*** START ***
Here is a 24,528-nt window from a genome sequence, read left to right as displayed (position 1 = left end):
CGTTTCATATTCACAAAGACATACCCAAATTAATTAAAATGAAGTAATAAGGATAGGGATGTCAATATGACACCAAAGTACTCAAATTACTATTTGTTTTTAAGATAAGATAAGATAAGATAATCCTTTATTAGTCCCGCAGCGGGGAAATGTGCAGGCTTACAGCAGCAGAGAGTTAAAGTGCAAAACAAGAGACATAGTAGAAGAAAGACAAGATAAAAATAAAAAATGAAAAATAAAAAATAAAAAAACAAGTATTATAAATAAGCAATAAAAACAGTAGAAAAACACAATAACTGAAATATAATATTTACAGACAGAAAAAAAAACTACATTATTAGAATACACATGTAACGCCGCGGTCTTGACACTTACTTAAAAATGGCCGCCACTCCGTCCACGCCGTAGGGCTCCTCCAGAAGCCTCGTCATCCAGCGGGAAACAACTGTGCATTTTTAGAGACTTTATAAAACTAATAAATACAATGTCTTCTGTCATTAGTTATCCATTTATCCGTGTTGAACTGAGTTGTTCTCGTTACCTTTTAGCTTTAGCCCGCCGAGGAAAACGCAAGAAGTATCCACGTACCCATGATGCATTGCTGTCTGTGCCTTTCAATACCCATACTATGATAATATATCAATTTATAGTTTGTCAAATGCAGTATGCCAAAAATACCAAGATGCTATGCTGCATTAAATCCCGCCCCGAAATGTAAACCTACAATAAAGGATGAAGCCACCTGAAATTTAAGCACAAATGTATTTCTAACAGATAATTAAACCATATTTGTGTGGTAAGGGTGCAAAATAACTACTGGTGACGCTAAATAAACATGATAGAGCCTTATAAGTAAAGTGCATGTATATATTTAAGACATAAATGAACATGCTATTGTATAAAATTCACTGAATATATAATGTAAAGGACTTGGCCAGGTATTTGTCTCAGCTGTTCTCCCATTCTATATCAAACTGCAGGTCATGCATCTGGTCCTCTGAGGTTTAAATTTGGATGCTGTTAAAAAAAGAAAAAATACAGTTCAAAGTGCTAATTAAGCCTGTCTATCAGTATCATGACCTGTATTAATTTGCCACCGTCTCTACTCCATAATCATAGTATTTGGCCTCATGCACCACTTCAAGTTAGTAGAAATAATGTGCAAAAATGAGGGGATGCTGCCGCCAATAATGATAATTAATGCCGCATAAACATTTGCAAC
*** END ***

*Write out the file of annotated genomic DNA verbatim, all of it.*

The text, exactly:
Here is a 24,528-nt window from a genome sequence, read left to right as displayed (position 1 = left end):
CGTTTCATATTCACAAAGACATACCCAAATTAATTAAAATGAAGTAATAAGGATAGGGATGTCAATATGACACCAAAGTACTCAAATTACTATTTGTTTTTAAGATAAGATAAGATAAGATAATCCTTTATTAGTCCCGCAGCGGGGAAATGTGCAGGCTTACAGCAGCAGAGAGTTAAAGTGCAAAACAAGAGACATAGTAGAAGAAAGACAAGATAAAAATAAAAAATGAAAAATAAAAAATAAAAAAACAAGTATTATAAATAAGCAATAAAAACAGTAGAAAAACACAATAACTGAAATATAATATTTACAGACAGAAAAAAAAACTACATTATTAGAATACACATGTAACGCCGCGGTCTTGACACTTACTTAAAAATGGCCGCCACTCCGTCCACGCCGTAGGGCTCCTCCAGAAGCCTCGTCATCCAGCGGGAAACAACTGTGCATTTTTAGAGACTTTATAAAACTAATAAATACAATGTCTTCTGTCATTAGTTATCCATTTATCCGTGTTGAACTGAGTTGTTCTCGTTACCTTTTAGCTTTAGCCCGCCGAGGAAAACGCAAGAAGTATCCACGTACCCATGATGCATTGCTGTCTGTGCCTTTCAATACCCATACTATGATAATATATCAATTTATAGTTTGTCAAATGCAGTATGCCAAAAATACCAAGATGCTATGCTGCATTAAATCCCGCCCCGAAATGTAAACCTACAATAAAGGATGAAGCCACCTGAAATTTAAGCACAAATGTATTTCTAACAGATAATTAAACCATATTTGTGTGGTAAGGGTGCAAAATAACTACTGGTGACGCTAAATAAACATGATAGAGCCTTATAAGTAAAGTGCATGTATATATTTAAGACATAAATGAACATGCTATTGTATAAAATTCACTGAATATATAATGTAAAGGACTTGGCCAGGTATTTGTCTCAGCTGTTCTCCCATTCTATATCAAACTGCAGGTCATGCATCTGGTCCTCTGAGGTTTAAATTTGGATGCTGTTAAAAAAAGAAAAAATACAGTTCAAAGTGCTAATTAAGCCTGTCTATCAGTATCATGACCTGTATTAATTTGCCACCGTCTCTACTCCATAATCATAGTATTTGGCCTCATGCACCACTTCAAGTTAGTAGAAATAATGTGCAAAAATGAGGGGATGCTGCCGCCAATAATGATAATTAATGCCGCATAAACATTTGCAAC